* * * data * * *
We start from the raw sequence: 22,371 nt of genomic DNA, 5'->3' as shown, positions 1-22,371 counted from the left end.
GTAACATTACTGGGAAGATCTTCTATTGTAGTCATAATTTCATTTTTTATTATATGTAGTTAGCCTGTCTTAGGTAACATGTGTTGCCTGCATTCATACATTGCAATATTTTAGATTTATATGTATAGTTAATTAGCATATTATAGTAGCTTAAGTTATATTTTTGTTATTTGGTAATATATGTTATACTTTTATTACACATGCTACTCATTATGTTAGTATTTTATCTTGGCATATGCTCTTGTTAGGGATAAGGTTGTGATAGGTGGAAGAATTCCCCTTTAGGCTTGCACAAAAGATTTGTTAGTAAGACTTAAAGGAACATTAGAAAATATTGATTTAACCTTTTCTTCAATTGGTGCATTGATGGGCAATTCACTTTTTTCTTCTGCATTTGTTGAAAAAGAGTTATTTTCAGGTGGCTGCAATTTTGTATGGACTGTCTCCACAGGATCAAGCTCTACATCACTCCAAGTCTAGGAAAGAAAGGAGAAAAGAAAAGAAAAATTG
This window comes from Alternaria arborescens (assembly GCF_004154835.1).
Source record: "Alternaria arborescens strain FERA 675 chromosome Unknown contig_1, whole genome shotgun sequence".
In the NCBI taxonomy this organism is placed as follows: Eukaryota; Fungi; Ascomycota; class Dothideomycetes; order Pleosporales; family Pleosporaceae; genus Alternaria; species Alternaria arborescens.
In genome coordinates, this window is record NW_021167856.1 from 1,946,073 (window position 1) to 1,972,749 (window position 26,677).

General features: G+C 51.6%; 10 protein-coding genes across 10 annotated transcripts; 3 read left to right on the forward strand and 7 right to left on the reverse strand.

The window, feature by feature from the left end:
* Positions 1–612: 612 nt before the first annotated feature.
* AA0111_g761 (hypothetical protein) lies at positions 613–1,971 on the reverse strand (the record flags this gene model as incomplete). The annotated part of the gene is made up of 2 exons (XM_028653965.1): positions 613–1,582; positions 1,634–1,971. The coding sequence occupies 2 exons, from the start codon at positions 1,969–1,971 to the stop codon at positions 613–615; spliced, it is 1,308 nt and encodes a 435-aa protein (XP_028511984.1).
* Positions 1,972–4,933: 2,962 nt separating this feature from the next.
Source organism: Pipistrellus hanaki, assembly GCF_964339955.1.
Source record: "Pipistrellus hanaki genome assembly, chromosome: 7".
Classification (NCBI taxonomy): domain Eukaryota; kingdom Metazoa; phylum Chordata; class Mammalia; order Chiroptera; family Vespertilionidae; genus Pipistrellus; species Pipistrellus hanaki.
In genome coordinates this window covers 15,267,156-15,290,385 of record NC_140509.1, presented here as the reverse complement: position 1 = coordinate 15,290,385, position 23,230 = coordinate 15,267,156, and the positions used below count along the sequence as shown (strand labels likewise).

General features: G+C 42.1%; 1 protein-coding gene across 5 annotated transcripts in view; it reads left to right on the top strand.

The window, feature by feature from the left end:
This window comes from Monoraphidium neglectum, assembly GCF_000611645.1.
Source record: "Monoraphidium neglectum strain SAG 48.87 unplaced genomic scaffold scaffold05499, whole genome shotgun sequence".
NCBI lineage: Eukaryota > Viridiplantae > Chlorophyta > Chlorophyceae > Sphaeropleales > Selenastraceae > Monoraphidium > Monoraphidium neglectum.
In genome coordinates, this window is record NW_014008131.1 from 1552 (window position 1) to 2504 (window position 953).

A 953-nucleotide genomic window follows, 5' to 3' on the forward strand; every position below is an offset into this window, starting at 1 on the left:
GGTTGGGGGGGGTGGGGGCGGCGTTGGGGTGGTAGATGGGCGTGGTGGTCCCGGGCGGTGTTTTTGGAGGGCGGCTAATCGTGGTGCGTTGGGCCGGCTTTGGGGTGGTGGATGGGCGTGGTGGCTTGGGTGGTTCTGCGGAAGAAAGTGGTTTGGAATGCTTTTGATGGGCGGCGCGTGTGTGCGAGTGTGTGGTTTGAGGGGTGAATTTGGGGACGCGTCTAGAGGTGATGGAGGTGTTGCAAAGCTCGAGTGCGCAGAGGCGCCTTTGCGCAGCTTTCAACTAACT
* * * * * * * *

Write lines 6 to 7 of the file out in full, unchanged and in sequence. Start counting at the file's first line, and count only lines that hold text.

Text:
In genome coordinates, this window is record NW_021167856.1 from 1,946,073 (window position 1) to 1,972,749 (window position 26,677).

General features: G+C 51.6%; 10 protein-coding genes across 10 annotated transcripts; 3 read left to right on the forward strand and 7 right to left on the reverse strand.